What is “medical” acupuncture?
“Acupuncture”, which literally means to puncture with a needle, comes from the Latin acus (needle) and puncture (puncture), can be defined as a method of stimulating certain points on the body by the insertion of special needles to modify the perception of pain, or to normalize physiologic functions, for the treatment and prevention of disease.
Contemporary Medical Acupuncture combines traditional Chinese acupuncture with modern biomedical knowledge. This combination allows the practitioner the opportunity to better organize clinical information and generate safer and more efficient acupuncture treatments for each of their patients by using either acupuncture on its own, or in combination with other therapeutic interventions that may be deemed necessary.
Acupuncture provides a therapeutic effect by facilitating the activity of the body’s natural healing mechanisms, thus restoring normal sensation and function to an area of imbalance. It is well established in scientific literature that acupuncture also has analgesic (pain relieving) effects, and the addition of electrical stimulation of the acupuncture needles (electro-acupuncture) often enhances these effects.
Conditions that are often found to be responsive to acupuncture therapy:
(The following is a partial list of conditions that can improve partially, or completely resolve with acupuncture treatment. If you require information about a condition not found on this list, please ask your chiropractor for further information.)
- Acute strains and sprains (all joints, including neck and back)
- Pain resulting from nerve entrapment
- Repetitive strain disorders (carpal tunnel syndrome, tennis elbow, golfer’s elbow, plantar fascitis)
- Myofascial pain syndromes (temporomandibular joint syndrome (T.M.J.), muscle tension headaches, shoulder pain, neck and back pain)
- Arthralgias (particularly osteoarthritic in nature)
- Degenerative disc disease with or without radicular pain
- Pain following surgical intervention (both muscular and visceral pain)
- Post herpetic neuralgia
- Peripheral neuropathic pain
- Headaches from most sources
- True migraine headaches
- High/low blood pressure
- Premenstrual syndrome
- Asthma/shortness of breath
- Chronic fatigue syndrome
- Ill-defined fatigue or low energy
- Mild depression
- Stress related myofascial symptoms (muscle contraction headache, neck tension, etc.)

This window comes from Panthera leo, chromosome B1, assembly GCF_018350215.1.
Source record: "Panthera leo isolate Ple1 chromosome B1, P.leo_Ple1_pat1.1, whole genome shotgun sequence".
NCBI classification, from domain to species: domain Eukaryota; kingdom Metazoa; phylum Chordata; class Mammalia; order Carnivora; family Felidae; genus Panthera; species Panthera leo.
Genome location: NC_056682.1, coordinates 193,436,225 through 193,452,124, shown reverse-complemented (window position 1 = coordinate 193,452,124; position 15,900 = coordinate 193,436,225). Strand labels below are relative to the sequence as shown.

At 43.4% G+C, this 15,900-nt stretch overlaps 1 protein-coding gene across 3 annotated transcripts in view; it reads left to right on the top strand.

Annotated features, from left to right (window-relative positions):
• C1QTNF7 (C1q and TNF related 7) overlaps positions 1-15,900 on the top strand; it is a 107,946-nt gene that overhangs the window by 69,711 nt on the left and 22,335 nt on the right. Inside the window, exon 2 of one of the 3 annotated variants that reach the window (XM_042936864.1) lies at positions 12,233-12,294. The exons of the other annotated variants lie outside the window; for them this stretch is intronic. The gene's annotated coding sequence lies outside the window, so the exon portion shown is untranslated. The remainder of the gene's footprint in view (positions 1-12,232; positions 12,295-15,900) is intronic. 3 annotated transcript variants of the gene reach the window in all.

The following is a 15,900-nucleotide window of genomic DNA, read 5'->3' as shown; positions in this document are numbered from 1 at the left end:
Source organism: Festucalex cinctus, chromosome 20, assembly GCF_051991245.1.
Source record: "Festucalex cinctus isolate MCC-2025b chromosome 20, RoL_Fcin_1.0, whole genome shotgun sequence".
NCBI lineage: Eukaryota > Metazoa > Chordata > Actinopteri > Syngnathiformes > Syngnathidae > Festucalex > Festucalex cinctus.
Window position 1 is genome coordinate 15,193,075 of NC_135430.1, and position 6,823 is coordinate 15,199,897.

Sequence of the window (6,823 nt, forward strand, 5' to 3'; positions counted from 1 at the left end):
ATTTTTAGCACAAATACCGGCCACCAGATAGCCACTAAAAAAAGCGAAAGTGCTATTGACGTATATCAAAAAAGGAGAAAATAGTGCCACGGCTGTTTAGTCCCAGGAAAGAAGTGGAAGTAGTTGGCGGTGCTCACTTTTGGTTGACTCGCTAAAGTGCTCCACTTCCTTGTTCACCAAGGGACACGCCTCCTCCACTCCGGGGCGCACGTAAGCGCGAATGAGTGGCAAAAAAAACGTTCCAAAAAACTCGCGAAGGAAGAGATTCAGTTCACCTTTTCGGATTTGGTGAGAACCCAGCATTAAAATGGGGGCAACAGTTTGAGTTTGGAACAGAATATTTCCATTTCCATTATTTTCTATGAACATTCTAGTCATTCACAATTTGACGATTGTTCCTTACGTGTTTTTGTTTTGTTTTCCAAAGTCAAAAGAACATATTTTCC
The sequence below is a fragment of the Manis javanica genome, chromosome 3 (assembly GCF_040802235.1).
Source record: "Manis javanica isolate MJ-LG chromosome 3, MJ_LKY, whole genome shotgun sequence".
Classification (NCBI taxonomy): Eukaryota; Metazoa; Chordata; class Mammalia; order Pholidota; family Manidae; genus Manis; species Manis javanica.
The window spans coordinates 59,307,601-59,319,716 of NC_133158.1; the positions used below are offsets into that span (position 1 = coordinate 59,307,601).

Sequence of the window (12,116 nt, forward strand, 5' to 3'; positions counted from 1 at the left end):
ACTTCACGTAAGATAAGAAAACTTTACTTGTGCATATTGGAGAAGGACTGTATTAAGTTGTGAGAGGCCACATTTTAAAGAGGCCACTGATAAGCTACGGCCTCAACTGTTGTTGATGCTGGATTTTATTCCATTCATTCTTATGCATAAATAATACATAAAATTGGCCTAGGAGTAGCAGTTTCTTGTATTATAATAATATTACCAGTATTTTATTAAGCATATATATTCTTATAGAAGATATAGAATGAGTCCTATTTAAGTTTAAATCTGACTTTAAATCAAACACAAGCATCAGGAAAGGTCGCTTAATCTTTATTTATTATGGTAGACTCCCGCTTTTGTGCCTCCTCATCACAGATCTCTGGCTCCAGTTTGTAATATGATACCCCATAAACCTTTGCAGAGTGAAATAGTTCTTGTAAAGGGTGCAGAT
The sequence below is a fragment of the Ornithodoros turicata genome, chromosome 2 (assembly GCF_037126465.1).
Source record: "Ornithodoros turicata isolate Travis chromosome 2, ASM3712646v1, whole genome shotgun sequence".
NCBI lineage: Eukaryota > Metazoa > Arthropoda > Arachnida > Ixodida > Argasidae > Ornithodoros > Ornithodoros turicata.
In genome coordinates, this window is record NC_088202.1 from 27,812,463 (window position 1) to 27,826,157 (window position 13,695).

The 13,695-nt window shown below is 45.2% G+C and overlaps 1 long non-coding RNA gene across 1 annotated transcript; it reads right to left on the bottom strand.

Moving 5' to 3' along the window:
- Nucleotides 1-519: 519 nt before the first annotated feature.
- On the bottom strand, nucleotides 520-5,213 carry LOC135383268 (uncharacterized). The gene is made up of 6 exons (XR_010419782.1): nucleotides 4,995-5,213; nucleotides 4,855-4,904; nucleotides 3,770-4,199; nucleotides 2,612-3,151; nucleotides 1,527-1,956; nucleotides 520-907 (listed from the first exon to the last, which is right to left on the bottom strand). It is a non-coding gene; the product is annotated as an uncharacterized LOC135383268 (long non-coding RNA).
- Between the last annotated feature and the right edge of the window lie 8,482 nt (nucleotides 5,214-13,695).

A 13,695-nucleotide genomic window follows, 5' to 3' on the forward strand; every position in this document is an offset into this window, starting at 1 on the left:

- Early functional disturbances (diminished libido etc.)
- Sleep disturbances
- Bowel dysfunction
- Recurrent infections and inflammatory states without underlying frank immunodeficiency (sinusitis, gastroenteritis, viral illnesses, etc.)
What will you experience with acupuncture?
When a needle is inserted into the skin a patient may feel a variety of sensations. Often, the sensation is similar to that of a mosquito bite, a small pinch, or nothing at all. Once the needle is in the acupuncture point, feelings of swelling, aching, itchiness, heaviness, warmth, radiating sensation, tickling, or numbness may occur. These sensations are all normal reactions. Sometimes the patient may not experience any sensation at all, and this is also considered a normal response. Over the course of treatment (usually within 5-6 treatments), any change in the patient’s condition is considered favourable. In the initial stages of treatment even a transient aggravation of symptoms is considered normal.
Types of needles used
Pre-sterilized, disposable, single use, acupuncture needles are used at our clinic. These needles are inserted into the necessary acupuncture points after the area has been cleaned and disinfected with disposable alcohol swabs. Once the needles are inserted, the doctor may occasionally “twirl”, or “flick” the needles. Sometimes the needles will be stimulated with an electrical current in order to maximize the benefit. After the needles have been removed from the patient they are immediately disposed of in a “biohazard” waste container. The needles are obviously never used again.
Which patients should not receive acupuncture therapy?
There are some patients with particular conditions that should not be treated with acupuncture. It may be unsafe for these patients to have needles inserted into their skin. These conditions include the following:
- Certain types of infections, including those of the blood or central nervous system
- Disseminated intravascular coagulopathy
- Hemophiliac disorders
- Anticoagulant (blood thinner) medication
- Infections of the skin (cellulitis etc.)
- Pregnancy – if you are, or may be pregnant, you must inform the doctor prior to any acupuncture treatment
In addition, any patient who is prone to any type of infection is advised to refrain from acupuncture treatment. Such patients include, but are not limited to, those undergoing immunosuppressive therapy, some diabetic patients, and some patients with artificial joints, heart murmurs, and/or prosthetic valves.